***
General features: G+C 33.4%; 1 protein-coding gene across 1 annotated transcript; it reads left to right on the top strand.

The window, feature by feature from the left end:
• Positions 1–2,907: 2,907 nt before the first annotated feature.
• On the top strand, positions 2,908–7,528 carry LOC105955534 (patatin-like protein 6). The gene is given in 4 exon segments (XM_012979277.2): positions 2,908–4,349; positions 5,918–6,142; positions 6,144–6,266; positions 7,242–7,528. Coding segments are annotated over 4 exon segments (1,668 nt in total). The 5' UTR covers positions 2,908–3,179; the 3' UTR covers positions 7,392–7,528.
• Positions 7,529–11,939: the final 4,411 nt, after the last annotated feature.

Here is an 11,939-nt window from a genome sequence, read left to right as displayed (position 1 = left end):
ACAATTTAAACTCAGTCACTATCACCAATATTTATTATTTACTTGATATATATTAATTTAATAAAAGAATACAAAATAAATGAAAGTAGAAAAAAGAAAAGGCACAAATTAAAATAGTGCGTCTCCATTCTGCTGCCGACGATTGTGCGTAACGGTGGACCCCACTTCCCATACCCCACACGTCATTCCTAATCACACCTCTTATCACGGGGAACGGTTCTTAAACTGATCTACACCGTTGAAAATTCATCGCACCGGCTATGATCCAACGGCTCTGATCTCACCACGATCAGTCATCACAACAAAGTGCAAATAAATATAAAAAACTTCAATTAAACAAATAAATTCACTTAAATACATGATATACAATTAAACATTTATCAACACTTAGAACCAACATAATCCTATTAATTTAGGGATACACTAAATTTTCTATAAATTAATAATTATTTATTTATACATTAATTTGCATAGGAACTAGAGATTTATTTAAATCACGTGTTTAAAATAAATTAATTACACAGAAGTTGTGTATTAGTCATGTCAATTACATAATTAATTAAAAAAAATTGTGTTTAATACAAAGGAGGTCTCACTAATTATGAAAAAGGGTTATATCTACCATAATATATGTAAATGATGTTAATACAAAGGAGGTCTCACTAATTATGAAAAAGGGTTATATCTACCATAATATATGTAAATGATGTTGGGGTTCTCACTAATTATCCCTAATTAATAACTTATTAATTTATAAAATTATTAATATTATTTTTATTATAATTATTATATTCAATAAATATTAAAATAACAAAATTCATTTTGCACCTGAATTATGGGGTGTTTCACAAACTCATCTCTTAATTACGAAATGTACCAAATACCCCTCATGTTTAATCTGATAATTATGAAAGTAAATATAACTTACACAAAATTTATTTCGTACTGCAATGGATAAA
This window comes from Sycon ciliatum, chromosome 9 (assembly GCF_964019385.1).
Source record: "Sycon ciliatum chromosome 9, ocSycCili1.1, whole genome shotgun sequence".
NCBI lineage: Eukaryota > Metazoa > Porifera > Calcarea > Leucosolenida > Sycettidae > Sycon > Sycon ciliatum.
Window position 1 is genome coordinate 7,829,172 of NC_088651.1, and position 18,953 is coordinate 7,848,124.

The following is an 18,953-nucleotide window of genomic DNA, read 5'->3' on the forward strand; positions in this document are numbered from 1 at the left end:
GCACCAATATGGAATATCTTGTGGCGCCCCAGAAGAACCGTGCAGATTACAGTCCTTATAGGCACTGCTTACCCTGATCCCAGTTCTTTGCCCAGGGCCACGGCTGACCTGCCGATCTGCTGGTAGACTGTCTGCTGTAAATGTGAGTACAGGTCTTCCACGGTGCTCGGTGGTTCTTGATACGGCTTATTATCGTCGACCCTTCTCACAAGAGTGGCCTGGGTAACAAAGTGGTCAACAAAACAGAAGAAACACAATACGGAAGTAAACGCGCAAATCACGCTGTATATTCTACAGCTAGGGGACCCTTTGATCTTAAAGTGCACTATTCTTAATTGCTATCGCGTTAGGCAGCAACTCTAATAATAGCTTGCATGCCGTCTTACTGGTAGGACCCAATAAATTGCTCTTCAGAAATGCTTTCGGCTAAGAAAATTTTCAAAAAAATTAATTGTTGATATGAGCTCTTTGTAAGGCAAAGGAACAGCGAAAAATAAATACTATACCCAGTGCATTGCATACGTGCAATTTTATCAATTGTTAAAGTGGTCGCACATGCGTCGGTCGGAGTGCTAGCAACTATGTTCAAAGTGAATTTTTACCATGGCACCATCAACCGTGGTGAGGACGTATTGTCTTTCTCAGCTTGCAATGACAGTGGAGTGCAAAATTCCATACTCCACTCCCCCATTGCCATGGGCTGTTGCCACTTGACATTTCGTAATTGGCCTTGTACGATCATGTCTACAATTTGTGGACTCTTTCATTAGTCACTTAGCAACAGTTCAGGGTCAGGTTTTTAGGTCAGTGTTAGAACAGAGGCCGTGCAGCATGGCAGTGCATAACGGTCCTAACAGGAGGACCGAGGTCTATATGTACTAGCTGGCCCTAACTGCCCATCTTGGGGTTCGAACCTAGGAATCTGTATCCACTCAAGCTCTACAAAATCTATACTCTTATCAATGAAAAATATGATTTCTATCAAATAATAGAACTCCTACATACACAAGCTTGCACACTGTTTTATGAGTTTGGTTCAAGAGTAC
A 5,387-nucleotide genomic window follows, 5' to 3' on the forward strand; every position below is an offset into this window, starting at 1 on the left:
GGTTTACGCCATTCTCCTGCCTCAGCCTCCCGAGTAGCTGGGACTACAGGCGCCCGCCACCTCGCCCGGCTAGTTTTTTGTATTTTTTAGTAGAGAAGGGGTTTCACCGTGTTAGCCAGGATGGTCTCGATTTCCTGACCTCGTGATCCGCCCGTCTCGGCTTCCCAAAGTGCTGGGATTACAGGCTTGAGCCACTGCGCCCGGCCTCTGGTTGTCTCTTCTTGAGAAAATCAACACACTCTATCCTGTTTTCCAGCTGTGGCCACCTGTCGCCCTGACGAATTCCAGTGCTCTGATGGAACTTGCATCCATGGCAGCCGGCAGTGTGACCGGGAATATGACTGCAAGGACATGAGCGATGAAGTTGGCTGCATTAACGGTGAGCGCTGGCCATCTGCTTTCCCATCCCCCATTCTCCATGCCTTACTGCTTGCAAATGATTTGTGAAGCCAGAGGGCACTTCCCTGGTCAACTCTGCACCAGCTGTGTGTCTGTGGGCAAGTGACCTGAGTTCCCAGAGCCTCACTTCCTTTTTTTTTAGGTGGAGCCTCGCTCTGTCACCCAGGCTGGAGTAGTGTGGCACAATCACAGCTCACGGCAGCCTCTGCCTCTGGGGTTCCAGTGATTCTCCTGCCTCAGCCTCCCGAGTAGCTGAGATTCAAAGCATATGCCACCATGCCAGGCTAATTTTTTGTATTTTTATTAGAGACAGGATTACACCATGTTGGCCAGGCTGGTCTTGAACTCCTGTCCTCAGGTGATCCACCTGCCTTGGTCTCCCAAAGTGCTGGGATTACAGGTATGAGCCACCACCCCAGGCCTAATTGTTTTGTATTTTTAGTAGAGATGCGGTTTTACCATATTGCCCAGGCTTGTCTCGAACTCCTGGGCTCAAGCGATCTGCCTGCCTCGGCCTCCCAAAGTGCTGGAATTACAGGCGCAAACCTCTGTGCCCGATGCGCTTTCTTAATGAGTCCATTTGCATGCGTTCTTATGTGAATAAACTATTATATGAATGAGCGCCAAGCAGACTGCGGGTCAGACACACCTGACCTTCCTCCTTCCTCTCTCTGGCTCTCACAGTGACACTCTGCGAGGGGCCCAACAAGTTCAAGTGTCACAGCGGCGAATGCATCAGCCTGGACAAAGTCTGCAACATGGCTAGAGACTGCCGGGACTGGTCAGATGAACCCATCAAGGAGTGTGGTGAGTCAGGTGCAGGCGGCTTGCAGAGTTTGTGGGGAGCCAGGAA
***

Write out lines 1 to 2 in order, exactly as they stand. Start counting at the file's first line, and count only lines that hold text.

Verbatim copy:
General features: G+C 33.4%; 1 protein-coding gene across 1 annotated transcript; it reads left to right on the top strand.

The window, feature by feature from the left end: